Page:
Charles Hackett

51005-2 (1 CD)  | $ 18.00
VOCAL

 

Charles Hackett
Gifted with a beautiful lyric tenor voice and a handsome stage appearance, Charles Francis Hackett was one of the first American tenors to establish a solid, international career. In 1917-1918 he had great success at the Teátro Colón in Buenos Aires and in 1919 was invited to the Metropolitan Opera, making his debut there as Almaviva in Il Barbiere. He had a highly successful career at Milan, Monte Carlo, and Paris. He was engaged at the Chicago Opera (1923-31) and sang at Covent Garden (1926). This one-CD set contains highlights of Hackett's recording career. In addition to liner notes by Lawrence F. Holdridge, the booklet includes very personal recollections of Hackett, by his only son, Charles Hackett, Jr.
Total Time: 79:21
Edison
1. BOHEMIAN GIRL: Then you'll remember me (Balfe) 4:22
13 September 1912; (1285-A) 80070

U.S. Columbia
2. DON GIOVANNI: Il mio tesoro (Mozart) 4:05
20 October 1922; (98047-2) 98047
3. IL BARBIERE DI SIVIGLIA: Ecco ridente in cielo (Rossini) 3:49
24 March 1919; (49604-4) 49604
4. LUCIA DI LAMMERMOOR: Verranno a te (Donizetti) 4:11
with Maria Barrientos, soprano
11 March 1920; (49766-1) 49766
5. LA BOHÈME: Che gelida manina (Puccini) 4:14
1 July 1919; (49645-1) 49645/Transposed down a semi-tone to G
6. LA BOHÈME: Ah, Mimi, tu più non torni (Puccini) 2:49
with Riccardo Stracciari, baritone
3 June 1921; (49937-1) unpublished
7. ROMÉO ET JULIETTE: L'amour... Ah! lève-toi, soleil (Gounod) 4:21
9 October 1922; (98045-3) 98045
8. MANON: Je suis seul... Ah, fuyez, douce image (Massenet) 4:17
27 September 1923; (98095-3) 9020-M
9. MANON: Instant charmant... En fermant les yeux {La Reve} (Massenet) 3:26
7 October 1927; (W98337-12) 9034-M
10. MIGNON: Ah! non credevi tu (Thomas) 4:19
28 March 1927; (W98315-3) 9032-M

English Columbia
11. FAUST: All Hail, Thou Dwelling [Salut! demeure chaste et pure] (Gounod) 3:37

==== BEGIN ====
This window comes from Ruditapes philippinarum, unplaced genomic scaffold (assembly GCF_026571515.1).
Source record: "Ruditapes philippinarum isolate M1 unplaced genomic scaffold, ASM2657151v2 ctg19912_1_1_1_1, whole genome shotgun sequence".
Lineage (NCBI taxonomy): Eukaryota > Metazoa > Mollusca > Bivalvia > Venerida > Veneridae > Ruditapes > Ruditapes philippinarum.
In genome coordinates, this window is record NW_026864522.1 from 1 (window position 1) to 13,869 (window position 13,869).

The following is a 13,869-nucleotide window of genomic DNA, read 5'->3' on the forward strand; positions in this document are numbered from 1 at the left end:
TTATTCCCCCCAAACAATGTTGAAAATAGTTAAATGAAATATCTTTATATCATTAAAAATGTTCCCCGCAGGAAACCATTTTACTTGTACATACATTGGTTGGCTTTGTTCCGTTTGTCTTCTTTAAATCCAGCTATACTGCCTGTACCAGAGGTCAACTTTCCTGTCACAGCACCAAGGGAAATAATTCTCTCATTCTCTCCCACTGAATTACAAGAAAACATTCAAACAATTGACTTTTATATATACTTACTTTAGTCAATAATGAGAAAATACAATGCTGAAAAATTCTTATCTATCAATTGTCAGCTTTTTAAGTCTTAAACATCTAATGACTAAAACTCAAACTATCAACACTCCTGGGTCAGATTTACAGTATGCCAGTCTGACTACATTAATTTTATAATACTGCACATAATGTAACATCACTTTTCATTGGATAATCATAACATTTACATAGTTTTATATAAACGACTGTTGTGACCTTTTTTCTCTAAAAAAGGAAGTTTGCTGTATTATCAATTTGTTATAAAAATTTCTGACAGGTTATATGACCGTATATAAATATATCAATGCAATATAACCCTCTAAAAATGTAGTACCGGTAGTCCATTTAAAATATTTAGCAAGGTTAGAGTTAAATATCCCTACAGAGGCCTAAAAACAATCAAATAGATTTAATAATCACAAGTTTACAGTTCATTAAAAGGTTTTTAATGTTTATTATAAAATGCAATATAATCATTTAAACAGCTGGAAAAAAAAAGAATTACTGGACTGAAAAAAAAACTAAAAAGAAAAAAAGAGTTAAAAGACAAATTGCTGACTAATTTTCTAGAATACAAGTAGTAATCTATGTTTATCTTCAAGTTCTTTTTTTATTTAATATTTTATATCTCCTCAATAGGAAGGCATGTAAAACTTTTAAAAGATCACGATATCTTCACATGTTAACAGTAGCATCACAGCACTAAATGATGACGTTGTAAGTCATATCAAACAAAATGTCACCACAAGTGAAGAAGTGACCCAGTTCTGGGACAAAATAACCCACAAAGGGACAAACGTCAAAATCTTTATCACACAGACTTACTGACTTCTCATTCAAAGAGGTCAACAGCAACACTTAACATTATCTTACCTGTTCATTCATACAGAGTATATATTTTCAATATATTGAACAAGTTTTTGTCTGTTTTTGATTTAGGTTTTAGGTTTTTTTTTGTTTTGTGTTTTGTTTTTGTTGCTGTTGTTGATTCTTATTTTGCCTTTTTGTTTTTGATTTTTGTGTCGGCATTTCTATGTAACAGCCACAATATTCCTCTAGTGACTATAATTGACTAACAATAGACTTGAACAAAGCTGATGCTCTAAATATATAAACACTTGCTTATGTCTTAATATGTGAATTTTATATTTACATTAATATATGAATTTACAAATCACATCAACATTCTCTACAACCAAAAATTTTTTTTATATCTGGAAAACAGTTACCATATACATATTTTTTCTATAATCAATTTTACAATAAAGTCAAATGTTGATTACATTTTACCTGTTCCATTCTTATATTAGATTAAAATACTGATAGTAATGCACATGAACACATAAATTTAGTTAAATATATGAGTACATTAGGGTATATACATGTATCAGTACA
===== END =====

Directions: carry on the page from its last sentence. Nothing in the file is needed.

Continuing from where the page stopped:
25 June 1926; (WAX 1691-1) L1832 Transposed down a whole tone to G-flat
12. Who is Sylvia [An Sylvia], op. 106, no. 4 (Schubert) 3:22
30 June 1926; (WAX 1710-1) 7367R

U.S. Columbia
13. Parted (Tosti) 3:12
12 December 1921; (98003-3) 98003
14. Could I [Vorrei] (Tosti) 4:00
25 February 1921; (49936-3) 49936
15. The Snowy Breasted Pearl (Robinson) 4:09
19 October 1922; (98038-8) 9021M
16. IN A PERSIAN GARDEN: Ah, moon of my delight (Lehmann) 4:22
10 May 1927; (W98335-5) 9030-M
17. Beloved, it is Morn (Aylward-Hickey) 4:02
10 May 1927; (W98336-6) 9030-M
18. I Heard you Singing (Coates-Barrie) 3:00
22 October 1926; (W142859-2) 4037-M
19. Duna (McGill) 2:43
13 October 1927; (W144857) 4040-M
20. I Look into your Garden (Wilmott) 2:36
24 May 1928; (W146337-3) 1911-D

Victor (Lucky Strike Advertising Record)
21. ROBERTA: The touch of your hand (Kern) 2:59
August 1937; CA.011426
All tracks accompanied by orchestra
Languages: English [1, 11-16, and 18-21]: French [7-9]; and Italian [2-6, 10 and 17]

Marston would like to thank Joan Hackett Ames, Charles Hackett, Jr., and Carla Hackett Quijano for their help in the production of this CD release.

Photographs: Charles Hackett, Jr., Lawrence F. Holdridge and Charles Mintzer

Producer: Lawrence F. Holdridge

Audio Conservation: Ward Marston